Tom Eston: Yeah, I think people that have either just started as pentesters or have been doing it for a while, I think I always encourage broadening their horizons outside of just one particular interest or area of expertise. 

So we've talked for a long time, I think, how it's important for individuals to figure out what they're really good at, what they like. Do you like web applications? Do you like network pentesting, social engineering, all the different categories of skills that are required for different types of pentesting. 

[37:24] Tom Eston: But I always encourage people to step out of their shell a little bit and do something or take an interest in something else that might be somewhat related to. Let's just say you're really good at network pentesting. Try working on more mobile applications or web applications just to see how you like it. 

Tom Eston: And even if you didn't particularly like it, you can look back and say, well, I gained some skills at least doing this, or I learned how to use this tool, this technique. This really helped me because some of the best pentesters I've worked with are the ones that are most well rounded, where they have the most different types of experiences that they've had, not just in their career, but their life as well. 

So I think I've mentioned this to you before. Had a nurse that moved into cybersecurity and became a pentester. Probably one of the best pentesters I've worked with because this person had that bedside manner where they could talk to customers. 

So while they were great, technically, the real value I saw in this person was the way that they could explain technical findings to nontechnical executives or CEOs or people on the board of directors. That is huge value as a pentester. And so I always look know, and, you know, what are the things that maybe you did in a previous life that could apply to your job now? 

Tom Eston: I know at Bishop Fox we have a lot of pentesters that work with us and consultants that were in the military. That background alone is extremely valuable. There's a lot of self-discipline that goes into that. There's camaraderie. There are endless advantages. 

Someone from the military coming into a consulting role and vice versa.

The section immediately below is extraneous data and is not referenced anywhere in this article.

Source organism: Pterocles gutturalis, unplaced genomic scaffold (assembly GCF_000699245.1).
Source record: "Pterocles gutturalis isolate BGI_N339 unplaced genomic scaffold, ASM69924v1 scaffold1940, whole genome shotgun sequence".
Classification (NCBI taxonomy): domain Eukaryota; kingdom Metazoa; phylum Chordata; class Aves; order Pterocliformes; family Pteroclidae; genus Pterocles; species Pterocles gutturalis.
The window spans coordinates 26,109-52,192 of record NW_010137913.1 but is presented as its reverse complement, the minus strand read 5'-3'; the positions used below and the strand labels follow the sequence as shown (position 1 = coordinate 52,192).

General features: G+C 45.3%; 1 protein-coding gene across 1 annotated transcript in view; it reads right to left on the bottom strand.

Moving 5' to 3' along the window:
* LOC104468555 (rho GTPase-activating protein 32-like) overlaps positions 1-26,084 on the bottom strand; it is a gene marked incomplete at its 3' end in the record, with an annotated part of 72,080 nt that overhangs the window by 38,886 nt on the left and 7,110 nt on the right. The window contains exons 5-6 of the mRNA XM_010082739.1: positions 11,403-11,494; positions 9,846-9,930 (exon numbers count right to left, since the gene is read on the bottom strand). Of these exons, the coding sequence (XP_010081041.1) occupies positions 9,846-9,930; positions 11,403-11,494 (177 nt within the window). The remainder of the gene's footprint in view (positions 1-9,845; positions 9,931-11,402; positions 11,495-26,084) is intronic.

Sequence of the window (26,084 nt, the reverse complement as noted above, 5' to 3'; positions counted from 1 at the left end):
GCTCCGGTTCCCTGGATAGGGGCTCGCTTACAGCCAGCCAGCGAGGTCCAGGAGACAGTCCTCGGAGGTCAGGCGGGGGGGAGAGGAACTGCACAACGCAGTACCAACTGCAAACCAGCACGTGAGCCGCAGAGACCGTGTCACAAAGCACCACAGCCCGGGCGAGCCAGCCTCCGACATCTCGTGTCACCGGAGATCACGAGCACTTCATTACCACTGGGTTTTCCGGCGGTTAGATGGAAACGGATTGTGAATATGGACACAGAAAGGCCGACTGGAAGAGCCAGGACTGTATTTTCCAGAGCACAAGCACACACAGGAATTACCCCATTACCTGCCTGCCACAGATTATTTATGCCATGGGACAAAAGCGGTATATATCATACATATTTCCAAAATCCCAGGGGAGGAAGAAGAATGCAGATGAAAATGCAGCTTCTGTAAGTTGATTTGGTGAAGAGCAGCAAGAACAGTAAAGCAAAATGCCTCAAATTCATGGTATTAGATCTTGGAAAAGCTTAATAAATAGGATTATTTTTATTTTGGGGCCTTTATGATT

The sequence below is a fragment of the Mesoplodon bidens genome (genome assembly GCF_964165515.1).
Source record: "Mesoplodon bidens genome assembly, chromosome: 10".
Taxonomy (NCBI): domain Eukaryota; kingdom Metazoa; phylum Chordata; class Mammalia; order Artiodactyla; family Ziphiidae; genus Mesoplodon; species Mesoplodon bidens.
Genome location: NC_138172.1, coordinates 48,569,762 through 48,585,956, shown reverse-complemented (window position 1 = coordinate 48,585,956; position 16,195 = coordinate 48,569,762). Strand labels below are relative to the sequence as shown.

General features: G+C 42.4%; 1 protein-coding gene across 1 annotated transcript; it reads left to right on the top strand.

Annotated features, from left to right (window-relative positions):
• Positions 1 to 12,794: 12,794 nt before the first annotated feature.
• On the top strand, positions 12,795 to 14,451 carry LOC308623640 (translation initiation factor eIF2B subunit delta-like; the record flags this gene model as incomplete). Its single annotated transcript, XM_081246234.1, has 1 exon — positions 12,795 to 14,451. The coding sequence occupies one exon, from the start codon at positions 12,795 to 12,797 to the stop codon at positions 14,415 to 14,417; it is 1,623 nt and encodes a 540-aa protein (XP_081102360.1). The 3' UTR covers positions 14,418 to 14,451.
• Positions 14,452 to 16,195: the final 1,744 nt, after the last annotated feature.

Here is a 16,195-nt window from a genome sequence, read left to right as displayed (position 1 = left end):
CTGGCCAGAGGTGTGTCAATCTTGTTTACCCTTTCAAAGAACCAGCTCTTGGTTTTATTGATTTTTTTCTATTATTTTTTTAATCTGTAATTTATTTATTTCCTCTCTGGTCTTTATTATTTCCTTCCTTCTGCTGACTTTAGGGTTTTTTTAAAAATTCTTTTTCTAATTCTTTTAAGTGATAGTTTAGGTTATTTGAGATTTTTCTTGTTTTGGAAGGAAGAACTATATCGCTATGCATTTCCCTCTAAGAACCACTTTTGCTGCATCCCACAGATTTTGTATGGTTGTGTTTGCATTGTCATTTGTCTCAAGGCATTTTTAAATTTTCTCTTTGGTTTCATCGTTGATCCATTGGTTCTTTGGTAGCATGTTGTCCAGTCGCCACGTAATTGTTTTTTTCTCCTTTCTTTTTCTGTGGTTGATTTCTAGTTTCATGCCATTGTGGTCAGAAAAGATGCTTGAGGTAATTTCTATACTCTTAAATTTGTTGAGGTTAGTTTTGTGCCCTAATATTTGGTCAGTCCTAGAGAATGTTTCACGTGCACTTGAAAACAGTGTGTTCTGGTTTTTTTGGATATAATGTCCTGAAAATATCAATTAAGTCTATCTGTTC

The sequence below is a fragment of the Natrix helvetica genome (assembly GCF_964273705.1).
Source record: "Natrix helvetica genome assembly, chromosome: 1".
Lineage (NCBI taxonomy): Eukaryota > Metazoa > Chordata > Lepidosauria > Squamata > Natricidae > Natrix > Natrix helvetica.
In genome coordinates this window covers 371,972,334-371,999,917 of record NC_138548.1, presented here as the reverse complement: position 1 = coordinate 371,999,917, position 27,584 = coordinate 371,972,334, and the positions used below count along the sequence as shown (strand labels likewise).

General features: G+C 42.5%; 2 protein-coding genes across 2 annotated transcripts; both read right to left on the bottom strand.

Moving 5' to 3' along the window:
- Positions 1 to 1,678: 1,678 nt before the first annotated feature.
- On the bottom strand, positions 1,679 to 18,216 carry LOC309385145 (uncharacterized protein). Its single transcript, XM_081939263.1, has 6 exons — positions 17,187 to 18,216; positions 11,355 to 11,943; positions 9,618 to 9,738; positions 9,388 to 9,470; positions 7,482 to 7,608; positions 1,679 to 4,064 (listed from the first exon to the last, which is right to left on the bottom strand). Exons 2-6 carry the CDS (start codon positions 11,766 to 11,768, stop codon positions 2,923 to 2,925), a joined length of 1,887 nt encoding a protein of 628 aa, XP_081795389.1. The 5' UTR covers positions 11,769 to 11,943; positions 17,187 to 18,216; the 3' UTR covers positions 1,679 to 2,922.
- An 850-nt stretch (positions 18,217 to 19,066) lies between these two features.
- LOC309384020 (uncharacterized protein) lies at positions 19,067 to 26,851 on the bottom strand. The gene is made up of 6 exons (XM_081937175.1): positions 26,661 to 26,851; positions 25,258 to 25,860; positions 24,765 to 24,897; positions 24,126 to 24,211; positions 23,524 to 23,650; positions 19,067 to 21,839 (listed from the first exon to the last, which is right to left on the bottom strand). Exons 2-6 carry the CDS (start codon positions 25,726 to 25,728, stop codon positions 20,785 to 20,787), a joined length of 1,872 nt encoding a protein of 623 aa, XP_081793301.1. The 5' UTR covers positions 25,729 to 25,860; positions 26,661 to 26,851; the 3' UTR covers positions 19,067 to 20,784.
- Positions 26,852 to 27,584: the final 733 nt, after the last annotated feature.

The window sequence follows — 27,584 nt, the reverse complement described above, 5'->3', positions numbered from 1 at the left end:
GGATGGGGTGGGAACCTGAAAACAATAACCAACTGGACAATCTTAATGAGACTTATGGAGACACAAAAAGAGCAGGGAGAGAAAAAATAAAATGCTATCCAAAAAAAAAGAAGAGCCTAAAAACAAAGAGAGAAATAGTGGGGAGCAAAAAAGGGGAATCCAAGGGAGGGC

I mean, I have someone on my team that was a fine arts dealer and is now a director and she's absolutely amazing because she brings a different perspective. So I just encourage people to be as diverse as you can with your skillset. It doesn't always have to be about the next pentesting thing or the next type of expertise in pentesting that I have to focus on. 

But it's sometimes the things you do outside of cybersecurity that really make you a great pentester.

Andra Zaharia: What do you do outside of cybersecurity and outside of security? Podcasts. Do you nurture any type of hobbies? Because Willa talked about this and I really appreciate it for sharing the importance of this and the importance of us stepping away from our laptops, which we don't do nearly enough, and of just interacting in even offline type of activities. Gardening comes to mind or woodworking. Or like Dave Kennedy does, like hitting the gym really hard and focusing on health. He is fitness golf-like. Yes, totally overshooting in terms of objectives over there. 

Where do you get your energy from outside of these great relationships and great experiences that are tied to our work and our personal projects? But we do need to diversify our energy sources as well. 

[40:54] Tom Eston: Yeah, I have a lot of interests outside of cybersecurity and hopefully I've done a better job of balancing that. I'm very big on when the workday is done, I don't go back to my desk. I have a separate phone for work, a separate phone for personal use.

I really learned over the years I have to keep those two things separate. Same thing with podcasting and content creation, right? Like, if I'm done for the day, I'm done for the day. I really have to detach myself. So some of the things I do, I'm a big outdoors person. So I love to run, I love to work out, I love to kayak when it's not 10ft of snow outside. I love being outdoors, backpacking, hiking, that kind of thing really recharges me quite a bit. I'm also a video game nerd. Especially retro video games. Started getting back into electronics and electronics repair more recently. So fixing broken PS2s.